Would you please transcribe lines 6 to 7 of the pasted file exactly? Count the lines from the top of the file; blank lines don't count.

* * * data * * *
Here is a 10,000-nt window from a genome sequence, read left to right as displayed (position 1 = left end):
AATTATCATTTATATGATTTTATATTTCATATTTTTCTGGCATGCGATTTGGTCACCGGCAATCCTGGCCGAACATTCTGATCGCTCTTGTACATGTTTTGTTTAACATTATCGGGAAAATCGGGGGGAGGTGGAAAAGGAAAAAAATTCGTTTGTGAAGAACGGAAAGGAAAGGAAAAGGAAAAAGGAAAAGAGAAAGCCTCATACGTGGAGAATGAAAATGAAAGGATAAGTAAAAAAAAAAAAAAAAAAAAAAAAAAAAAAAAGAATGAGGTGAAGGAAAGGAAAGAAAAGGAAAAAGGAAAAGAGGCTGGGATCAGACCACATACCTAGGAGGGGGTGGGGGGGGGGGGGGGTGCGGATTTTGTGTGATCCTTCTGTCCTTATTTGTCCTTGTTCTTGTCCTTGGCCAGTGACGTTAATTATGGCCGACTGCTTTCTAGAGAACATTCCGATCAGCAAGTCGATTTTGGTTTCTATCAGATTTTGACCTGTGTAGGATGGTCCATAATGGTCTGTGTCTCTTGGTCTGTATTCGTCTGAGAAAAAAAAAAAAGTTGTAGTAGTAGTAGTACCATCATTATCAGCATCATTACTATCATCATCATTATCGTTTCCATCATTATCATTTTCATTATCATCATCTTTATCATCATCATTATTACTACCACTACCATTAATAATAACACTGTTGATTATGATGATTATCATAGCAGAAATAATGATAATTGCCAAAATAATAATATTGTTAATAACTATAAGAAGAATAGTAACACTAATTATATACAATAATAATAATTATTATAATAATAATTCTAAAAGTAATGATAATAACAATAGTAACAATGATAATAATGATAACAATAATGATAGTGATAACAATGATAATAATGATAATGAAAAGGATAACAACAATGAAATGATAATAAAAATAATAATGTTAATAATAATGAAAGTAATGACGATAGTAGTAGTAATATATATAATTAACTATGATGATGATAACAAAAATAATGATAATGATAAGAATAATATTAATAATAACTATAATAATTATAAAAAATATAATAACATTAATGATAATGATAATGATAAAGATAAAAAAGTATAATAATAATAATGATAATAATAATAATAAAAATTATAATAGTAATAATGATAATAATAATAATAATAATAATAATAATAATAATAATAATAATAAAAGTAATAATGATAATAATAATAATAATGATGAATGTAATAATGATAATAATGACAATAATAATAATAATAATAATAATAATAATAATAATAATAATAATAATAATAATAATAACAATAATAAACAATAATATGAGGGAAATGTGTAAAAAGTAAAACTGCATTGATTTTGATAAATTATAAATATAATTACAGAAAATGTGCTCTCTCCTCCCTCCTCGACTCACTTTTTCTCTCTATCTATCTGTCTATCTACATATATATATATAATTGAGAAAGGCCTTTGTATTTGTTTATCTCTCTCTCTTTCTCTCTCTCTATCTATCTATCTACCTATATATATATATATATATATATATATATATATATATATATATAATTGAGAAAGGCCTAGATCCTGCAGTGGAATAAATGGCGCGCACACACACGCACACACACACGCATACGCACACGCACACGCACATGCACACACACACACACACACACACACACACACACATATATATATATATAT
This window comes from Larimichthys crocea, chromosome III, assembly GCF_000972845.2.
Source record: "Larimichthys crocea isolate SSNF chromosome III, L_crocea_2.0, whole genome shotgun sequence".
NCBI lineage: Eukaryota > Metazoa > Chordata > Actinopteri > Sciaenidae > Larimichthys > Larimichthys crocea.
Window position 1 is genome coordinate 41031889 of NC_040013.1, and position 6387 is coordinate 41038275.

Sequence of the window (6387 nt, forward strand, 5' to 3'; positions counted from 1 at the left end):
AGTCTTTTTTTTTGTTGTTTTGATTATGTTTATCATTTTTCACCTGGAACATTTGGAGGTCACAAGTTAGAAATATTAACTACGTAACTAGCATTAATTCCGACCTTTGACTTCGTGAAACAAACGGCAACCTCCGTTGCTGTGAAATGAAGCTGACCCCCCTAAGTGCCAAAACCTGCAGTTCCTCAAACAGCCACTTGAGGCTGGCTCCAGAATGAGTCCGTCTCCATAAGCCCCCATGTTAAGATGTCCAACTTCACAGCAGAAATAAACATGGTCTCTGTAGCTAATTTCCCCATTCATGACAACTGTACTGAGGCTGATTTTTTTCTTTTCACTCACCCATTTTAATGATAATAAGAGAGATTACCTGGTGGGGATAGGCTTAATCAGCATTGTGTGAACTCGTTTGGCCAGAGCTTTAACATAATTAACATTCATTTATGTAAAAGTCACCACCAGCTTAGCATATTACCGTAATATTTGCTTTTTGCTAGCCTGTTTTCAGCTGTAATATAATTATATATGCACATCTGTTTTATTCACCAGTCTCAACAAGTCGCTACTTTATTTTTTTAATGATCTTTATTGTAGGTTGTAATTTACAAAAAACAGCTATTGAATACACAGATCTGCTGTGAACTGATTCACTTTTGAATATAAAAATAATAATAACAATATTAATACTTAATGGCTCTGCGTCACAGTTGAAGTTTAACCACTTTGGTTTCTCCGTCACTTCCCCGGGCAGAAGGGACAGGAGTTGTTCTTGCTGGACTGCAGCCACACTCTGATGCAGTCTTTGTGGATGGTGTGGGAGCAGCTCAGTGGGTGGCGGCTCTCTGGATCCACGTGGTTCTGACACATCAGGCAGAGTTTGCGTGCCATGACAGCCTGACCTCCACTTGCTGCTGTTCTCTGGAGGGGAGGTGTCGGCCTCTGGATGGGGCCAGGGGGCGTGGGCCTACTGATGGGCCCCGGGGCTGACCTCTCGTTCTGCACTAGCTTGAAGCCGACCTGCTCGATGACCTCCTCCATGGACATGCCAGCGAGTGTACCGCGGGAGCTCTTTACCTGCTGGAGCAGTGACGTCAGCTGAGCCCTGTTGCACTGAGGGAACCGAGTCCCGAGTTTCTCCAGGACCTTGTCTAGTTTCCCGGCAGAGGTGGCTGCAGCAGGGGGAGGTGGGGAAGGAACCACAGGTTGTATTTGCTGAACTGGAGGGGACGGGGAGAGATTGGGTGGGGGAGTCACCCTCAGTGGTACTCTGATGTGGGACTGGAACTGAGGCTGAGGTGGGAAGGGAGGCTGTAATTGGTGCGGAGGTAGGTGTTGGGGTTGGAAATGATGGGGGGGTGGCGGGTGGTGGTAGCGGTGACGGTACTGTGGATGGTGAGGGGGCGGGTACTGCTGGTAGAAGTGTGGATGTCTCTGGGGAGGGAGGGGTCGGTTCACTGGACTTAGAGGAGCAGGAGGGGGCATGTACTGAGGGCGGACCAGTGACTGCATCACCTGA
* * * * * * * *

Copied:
Window position 1 is genome coordinate 41031889 of NC_040013.1, and position 6387 is coordinate 41038275.

Sequence of the window (6387 nt, forward strand, 5' to 3'; positions counted from 1 at the left end):